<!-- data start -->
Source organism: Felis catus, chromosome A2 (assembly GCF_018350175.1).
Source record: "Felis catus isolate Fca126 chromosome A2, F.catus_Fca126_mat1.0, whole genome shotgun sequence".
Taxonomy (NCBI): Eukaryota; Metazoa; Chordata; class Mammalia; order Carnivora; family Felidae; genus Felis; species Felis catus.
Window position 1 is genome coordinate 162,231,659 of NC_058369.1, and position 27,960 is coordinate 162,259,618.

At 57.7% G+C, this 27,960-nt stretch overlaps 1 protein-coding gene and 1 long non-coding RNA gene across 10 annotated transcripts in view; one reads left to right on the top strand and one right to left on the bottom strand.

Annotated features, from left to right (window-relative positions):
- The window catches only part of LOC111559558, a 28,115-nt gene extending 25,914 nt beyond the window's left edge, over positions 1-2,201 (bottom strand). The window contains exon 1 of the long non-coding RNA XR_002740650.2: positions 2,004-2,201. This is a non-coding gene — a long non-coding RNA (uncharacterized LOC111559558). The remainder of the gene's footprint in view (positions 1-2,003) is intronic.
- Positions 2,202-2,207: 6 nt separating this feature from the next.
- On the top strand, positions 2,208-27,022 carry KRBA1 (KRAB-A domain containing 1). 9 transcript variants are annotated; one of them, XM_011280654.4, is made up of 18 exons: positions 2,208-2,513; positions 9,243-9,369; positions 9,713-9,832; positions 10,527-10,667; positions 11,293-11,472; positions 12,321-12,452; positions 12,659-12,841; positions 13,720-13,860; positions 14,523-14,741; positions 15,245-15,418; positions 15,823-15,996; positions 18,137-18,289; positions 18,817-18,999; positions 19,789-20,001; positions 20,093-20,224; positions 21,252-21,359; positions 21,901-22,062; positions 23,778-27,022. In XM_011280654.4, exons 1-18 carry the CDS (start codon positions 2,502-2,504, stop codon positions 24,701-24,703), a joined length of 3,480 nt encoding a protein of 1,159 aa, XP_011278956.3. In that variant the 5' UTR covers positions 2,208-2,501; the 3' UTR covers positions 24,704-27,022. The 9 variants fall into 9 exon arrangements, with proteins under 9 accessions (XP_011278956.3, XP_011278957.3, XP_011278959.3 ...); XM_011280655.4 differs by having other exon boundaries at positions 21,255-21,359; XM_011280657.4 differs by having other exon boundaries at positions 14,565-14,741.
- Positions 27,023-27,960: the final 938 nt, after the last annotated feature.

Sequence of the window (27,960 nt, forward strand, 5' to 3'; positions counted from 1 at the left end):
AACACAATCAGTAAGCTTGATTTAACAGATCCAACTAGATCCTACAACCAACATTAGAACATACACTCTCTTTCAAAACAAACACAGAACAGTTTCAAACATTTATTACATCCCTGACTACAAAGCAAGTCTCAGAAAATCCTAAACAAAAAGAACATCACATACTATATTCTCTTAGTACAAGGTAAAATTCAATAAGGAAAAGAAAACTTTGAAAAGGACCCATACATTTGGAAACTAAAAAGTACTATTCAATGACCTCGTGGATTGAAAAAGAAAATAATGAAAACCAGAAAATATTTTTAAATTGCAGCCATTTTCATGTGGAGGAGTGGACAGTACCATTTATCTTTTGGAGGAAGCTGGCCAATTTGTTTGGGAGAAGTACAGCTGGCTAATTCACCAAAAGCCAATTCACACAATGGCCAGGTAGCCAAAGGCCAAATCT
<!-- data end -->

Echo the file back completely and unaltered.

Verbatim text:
Source organism: Felis catus, chromosome A2 (assembly GCF_018350175.1).
Source record: "Felis catus isolate Fca126 chromosome A2, F.catus_Fca126_mat1.0, whole genome shotgun sequence".
Taxonomy (NCBI): Eukaryota; Metazoa; Chordata; class Mammalia; order Carnivora; family Felidae; genus Felis; species Felis catus.
Window position 1 is genome coordinate 162,231,659 of NC_058369.1, and position 27,960 is coordinate 162,259,618.

At 57.7% G+C, this 27,960-nt stretch overlaps 1 protein-coding gene and 1 long non-coding RNA gene across 10 annotated transcripts in view; one reads left to right on the top strand and one right to left on the bottom strand.

Annotated features, from left to right (window-relative positions):
- The window catches only part of LOC111559558, a 28,115-nt gene extending 25,914 nt beyond the window's left edge, over positions 1-2,201 (bottom strand). The window contains exon 1 of the long non-coding RNA XR_002740650.2: positions 2,004-2,201. This is a non-coding gene — a long non-coding RNA (uncharacterized LOC111559558). The remainder of the gene's footprint in view (positions 1-2,003) is intronic.
- Positions 2,202-2,207: 6 nt separating this feature from the next.
- On the top strand, positions 2,208-27,022 carry KRBA1 (KRAB-A domain containing 1). 9 transcript variants are annotated; one of them, XM_011280654.4, is made up of 18 exons: positions 2,208-2,513; positions 9,243-9,369; positions 9,713-9,832; positions 10,527-10,667; positions 11,293-11,472; positions 12,321-12,452; positions 12,659-12,841; positions 13,720-13,860; positions 14,523-14,741; positions 15,245-15,418; positions 15,823-15,996; positions 18,137-18,289; positions 18,817-18,999; positions 19,789-20,001; positions 20,093-20,224; positions 21,252-21,359; positions 21,901-22,062; positions 23,778-27,022. In XM_011280654.4, exons 1-18 carry the CDS (start codon positions 2,502-2,504, stop codon positions 24,701-24,703), a joined length of 3,480 nt encoding a protein of 1,159 aa, XP_011278956.3. In that variant the 5' UTR covers positions 2,208-2,501; the 3' UTR covers positions 24,704-27,022. The 9 variants fall into 9 exon arrangements, with proteins under 9 accessions (XP_011278956.3, XP_011278957.3, XP_011278959.3 ...); XM_011280655.4 differs by having other exon boundaries at positions 21,255-21,359; XM_011280657.4 differs by having other exon boundaries at positions 14,565-14,741.
- Positions 27,023-27,960: the final 938 nt, after the last annotated feature.

Sequence of the window (27,960 nt, forward strand, 5' to 3'; positions counted from 1 at the left end):
AACACAATCAGTAAGCTTGATTTAACAGATCCAACTAGATCCTACAACCAACATTAGAACATACACTCTCTTTCAAAACAAACACAGAACAGTTTCAAACATTTATTACATCCCTGACTACAAAGCAAGTCTCAGAAAATCCTAAACAAAAAGAACATCACATACTATATTCTCTTAGTACAAGGTAAAATTCAATAAGGAAAAGAAAACTTTGAAAAGGACCCATACATTTGGAAACTAAAAAGTACTATTCAATGACCTCGTGGATTGAAAAAGAAAATAATGAAAACCAGAAAATATTTTTAAATTGCAGCCATTTTCATGTGGAGGAGTGGACAGTACCATTTATCTTTTGGAGGAAGCTGGCCAATTTGTTTGGGAGAAGTACAGCTGGCTAATTCACCAAAAGCCAATTCACACAATGGCCAGGTAGCCAAAGGCCAAATCT